1. Was your audit of our company’s financial statements and system of internal control reviewed by the PCAOB? If so:
- For which year was it reviewed?
- Did the Examiners report anything they considered a deficiency?
- How significant did they believe it was?
- Do you agree with their assessment? If not, why not?
- What actions have been taken to correct that deficiency?
- What actions will you take to ensure it or similar deficiencies do not recur, including additional training of the staff?
- Has any disciplinary action been considered?
- If you did not promptly report this to us, why not?
2. Were any of the partners and managers part of the audit team on a client where the PCAOB Examiners reviewed and had issues with the quality of the audit? If so:
- What was the nature of any deficiency?
- How significant did the Examiners consider it to be?
- What actions have you taken and will continue to take to ensure it and similar deficiencies do not occur on our audit, including additional staff training?
3. Are there any members of your audit team who have been counseled formally or otherwise relating to quality issues identified either by the PCAOB or other quality assurance processes? What assurance can you provide us that you will perform a quality audit without additional cost to us for enhanced supervision and quality control?
4. With respect to the audit of internal control over financial reporting, have you coordinated with management to ensure optimal efficiency, including:
- A shared assessment of the financial reporting risks, significant accounts and locations, etc., to include in the scope of work for the SOX assessment? In other words, have you ensured you have identified the same financial reporting risks as management?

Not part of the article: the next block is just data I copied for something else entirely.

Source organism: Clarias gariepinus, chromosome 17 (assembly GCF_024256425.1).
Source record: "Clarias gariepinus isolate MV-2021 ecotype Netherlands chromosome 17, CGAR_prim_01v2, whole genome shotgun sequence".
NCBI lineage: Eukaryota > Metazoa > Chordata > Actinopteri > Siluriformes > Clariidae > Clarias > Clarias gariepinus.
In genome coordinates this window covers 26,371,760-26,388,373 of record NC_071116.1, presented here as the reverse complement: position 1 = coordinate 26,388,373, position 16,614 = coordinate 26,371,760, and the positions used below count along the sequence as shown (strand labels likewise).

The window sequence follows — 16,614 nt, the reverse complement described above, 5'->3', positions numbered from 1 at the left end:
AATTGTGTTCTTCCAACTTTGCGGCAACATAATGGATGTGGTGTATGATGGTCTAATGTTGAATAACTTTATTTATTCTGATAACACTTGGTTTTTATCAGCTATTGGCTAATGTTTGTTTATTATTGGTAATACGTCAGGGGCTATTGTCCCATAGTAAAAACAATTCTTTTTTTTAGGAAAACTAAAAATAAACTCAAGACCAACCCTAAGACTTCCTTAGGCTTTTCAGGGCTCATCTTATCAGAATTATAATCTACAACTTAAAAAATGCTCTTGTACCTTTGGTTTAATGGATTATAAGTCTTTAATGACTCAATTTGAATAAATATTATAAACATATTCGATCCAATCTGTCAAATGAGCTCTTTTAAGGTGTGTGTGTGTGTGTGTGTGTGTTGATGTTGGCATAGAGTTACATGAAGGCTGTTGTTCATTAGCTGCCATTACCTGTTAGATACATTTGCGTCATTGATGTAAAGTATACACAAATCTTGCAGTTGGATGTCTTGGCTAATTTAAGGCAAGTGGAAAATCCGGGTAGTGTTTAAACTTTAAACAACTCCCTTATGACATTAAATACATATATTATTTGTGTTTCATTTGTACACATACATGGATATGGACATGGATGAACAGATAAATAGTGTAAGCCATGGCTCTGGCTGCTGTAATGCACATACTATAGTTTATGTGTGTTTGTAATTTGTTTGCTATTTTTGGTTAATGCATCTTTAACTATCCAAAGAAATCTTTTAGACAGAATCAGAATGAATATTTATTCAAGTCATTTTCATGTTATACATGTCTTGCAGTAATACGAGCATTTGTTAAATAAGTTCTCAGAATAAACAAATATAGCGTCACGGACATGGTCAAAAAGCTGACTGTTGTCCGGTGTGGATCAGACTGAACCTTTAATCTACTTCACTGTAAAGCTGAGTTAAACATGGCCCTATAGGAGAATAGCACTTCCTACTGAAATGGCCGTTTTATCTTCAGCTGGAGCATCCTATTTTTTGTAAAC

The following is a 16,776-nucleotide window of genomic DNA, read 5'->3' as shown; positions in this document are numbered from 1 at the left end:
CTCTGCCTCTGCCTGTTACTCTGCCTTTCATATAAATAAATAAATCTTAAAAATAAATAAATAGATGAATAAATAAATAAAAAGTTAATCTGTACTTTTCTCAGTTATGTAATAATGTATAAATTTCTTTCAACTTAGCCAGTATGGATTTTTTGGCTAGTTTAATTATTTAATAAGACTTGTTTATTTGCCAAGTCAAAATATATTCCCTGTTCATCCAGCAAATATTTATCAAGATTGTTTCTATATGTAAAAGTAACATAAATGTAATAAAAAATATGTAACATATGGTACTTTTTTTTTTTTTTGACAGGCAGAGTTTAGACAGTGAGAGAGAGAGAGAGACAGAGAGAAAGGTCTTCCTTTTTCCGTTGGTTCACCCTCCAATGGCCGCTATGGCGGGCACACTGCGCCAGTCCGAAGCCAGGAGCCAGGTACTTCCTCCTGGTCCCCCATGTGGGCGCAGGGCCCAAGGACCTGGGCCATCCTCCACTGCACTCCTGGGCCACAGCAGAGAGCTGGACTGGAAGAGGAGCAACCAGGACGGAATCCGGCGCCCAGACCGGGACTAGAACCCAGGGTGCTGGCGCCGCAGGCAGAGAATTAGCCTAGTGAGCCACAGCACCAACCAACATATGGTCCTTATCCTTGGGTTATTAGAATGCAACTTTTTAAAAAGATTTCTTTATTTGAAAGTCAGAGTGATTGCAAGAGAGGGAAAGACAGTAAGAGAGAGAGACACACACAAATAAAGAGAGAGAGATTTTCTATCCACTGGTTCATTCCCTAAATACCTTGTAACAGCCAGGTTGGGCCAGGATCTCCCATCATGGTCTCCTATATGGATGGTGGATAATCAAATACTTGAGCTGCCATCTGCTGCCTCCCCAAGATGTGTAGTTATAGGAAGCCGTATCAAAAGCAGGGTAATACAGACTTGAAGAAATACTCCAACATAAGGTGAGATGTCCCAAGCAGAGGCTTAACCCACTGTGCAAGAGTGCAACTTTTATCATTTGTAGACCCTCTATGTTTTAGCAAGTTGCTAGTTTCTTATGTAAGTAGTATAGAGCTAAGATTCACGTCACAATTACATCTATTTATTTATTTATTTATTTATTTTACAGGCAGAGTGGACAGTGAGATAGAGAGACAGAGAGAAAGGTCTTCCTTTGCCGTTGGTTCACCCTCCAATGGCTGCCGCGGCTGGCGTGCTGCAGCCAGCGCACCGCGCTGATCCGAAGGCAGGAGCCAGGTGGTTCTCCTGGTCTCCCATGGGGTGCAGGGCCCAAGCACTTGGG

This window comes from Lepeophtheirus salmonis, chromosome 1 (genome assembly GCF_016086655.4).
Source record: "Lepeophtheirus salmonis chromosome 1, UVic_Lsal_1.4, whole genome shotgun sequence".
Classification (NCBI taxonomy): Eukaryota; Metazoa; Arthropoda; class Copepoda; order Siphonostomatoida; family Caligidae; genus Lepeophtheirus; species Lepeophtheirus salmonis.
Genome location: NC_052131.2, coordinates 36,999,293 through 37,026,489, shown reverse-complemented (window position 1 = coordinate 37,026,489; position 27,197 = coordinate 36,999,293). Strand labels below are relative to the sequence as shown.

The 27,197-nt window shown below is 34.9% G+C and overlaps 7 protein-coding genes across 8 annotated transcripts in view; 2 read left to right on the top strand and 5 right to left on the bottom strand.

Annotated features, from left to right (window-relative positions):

- The opportunity to place reliance on management testing? Have you discussed and explained why if you are placing less than maximum reliance on management testing in low or medium risk areas?
- The processes for sharing the results of testing, changes in the system of internal control, and other information important to both your and management’s assessment?
5. Are you taking a top-down and risk-based approach to the assessment of internal control over financial reporting?
6. Does the top-down and risk-based approach include your processes for assessing whether the COSO Principles are present and functioning? Do your processes ensure that neither in your own work nor in your requirements of management addressing areas relating to the Principles and their Points of Focus where a failure would present less than a reasonable possibility of a material misstatement of the financial statements filed with the SEC? Have you limited your own audit work to areas where there is at least a reasonable possibility that a failure would represent at least a reasonable possibility of a material error – directly or through their effect on other controls relied upon to either prevent or detect such errors? Or have you developed and are using a checklist contrary to the requirements of Auditing Standard No. 5, instead of taking a risk-based approach?
7. How do you ensure continuous improvement in the quality and efficiency of your audit work?
I welcome your comments.